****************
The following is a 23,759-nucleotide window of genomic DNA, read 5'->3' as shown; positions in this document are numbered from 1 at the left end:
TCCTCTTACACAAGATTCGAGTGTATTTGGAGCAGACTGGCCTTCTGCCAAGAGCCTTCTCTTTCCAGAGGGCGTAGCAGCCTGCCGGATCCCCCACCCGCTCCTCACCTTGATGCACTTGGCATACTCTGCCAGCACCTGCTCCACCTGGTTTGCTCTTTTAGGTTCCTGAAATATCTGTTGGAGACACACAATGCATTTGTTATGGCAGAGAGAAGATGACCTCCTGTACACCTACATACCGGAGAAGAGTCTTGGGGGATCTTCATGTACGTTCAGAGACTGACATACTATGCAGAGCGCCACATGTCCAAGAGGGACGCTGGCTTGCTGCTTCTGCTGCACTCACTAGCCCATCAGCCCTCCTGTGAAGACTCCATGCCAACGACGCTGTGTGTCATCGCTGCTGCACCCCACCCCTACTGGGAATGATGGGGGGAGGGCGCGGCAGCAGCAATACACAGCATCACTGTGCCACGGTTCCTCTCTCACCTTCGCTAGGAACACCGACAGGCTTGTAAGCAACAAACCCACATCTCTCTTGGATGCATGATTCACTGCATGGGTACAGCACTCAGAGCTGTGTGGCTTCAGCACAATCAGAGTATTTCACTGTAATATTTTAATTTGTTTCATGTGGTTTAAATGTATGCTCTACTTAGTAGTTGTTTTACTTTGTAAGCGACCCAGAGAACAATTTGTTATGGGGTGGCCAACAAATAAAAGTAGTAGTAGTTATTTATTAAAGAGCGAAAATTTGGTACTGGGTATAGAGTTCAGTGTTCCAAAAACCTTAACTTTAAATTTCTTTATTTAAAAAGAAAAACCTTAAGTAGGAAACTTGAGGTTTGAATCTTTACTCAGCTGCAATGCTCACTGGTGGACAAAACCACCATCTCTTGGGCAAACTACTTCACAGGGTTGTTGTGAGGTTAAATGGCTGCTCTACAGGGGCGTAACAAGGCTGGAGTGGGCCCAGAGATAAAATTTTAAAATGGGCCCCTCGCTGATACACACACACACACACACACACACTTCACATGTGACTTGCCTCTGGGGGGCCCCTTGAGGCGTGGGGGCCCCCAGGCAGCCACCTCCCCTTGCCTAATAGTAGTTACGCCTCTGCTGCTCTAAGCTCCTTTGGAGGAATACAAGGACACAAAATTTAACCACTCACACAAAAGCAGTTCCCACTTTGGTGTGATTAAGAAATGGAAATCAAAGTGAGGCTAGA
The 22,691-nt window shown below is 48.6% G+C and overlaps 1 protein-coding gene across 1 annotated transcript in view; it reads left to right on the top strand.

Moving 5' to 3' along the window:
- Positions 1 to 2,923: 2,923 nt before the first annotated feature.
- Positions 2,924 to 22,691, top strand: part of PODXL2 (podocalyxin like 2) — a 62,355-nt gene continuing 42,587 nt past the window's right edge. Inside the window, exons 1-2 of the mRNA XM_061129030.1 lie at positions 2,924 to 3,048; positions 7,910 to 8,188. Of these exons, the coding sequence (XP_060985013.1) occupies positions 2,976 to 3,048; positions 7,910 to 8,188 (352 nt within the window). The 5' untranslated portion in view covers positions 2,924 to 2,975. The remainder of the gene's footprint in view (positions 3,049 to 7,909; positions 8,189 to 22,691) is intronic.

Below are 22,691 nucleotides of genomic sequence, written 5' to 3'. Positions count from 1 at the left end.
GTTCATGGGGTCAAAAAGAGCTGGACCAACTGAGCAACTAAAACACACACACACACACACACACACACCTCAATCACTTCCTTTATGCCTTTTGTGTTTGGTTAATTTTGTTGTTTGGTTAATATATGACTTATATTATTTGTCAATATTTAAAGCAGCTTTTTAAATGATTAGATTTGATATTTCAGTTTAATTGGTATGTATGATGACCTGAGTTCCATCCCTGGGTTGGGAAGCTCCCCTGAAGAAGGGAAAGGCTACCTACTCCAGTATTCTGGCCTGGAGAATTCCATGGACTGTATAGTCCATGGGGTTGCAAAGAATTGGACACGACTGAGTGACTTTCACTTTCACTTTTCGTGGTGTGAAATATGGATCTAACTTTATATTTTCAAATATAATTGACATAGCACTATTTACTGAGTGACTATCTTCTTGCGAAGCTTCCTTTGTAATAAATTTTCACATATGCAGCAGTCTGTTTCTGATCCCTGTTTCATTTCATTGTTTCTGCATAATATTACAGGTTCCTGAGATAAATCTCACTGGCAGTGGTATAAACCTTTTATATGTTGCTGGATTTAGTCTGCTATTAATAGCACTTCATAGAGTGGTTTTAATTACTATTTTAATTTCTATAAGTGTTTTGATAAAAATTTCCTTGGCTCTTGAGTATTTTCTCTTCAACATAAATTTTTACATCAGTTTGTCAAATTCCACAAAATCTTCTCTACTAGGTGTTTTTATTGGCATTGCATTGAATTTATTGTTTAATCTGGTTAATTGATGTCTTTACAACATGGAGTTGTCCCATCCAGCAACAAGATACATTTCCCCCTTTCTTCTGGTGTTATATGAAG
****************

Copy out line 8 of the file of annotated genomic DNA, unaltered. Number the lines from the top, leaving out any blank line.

GTTCATGGGGTCAAAAAGAGCTGGACCAACTGAGCAACTAAAACACACACACACACACACACACACACCTCAATCACTTCCTTTATGCCTTTTGTGTTTGGTTAATTTTGTTGTTTGGTTAATATATGACTTATATTATTTGTCAATATTTAAAGCAGCTTTTTAAATGATTAGATTTGATATTTCAGTTTAATTGGTATGTATGATGACCTGAGTTCCATCCCTGGGTTGGGAAGCTCCCCTGAAGAAGGGAAAGGCTACCTACTCCAGTATTCTGGCCTGGAGAATTCCATGGACTGTATAGTCCATGGGGTTGCAAAGAATTGGACACGACTGAGTGACTTTCACTTTCACTTTTCGTGGTGTGAAATATGGATCTAACTTTATATTTTCAAATATAATTGACATAGCACTATTTACTGAGTGACTATCTTCTTGCGAAGCTTCCTTTGTAATAAATTTTCACATATGCAGCAGTCTGTTTCTGATCCCTGTTTCATTTCATTGTTTCTGCATAATATTACAGGTTCCTGAGATAAATCTCACTGGCAGTGGTATAAACCTTTTATATGTTGCTGGATTTAGTCTGCTATTAATAGCACTTCATAGAGTGGTTTTAATTACTATTTTAATTTCTATAAGTGTTTTGATAAAAATTTCCTTGGCTCTTGAGTATTTTCTCTTCAACATAAATTTTTACATCAGTTTGTCAAATTCCACAAAATCTTCTCTACTAGGTGTTTTTATTGGCATTGCATTGAATTTATTGTTTAATCTGGTTAATTGATGTCTTTACAACATGGAGTTGTCCCATCCAGCAACAAGATACATTTCCCCCTTTCTTCTGGTGTTATATGAAG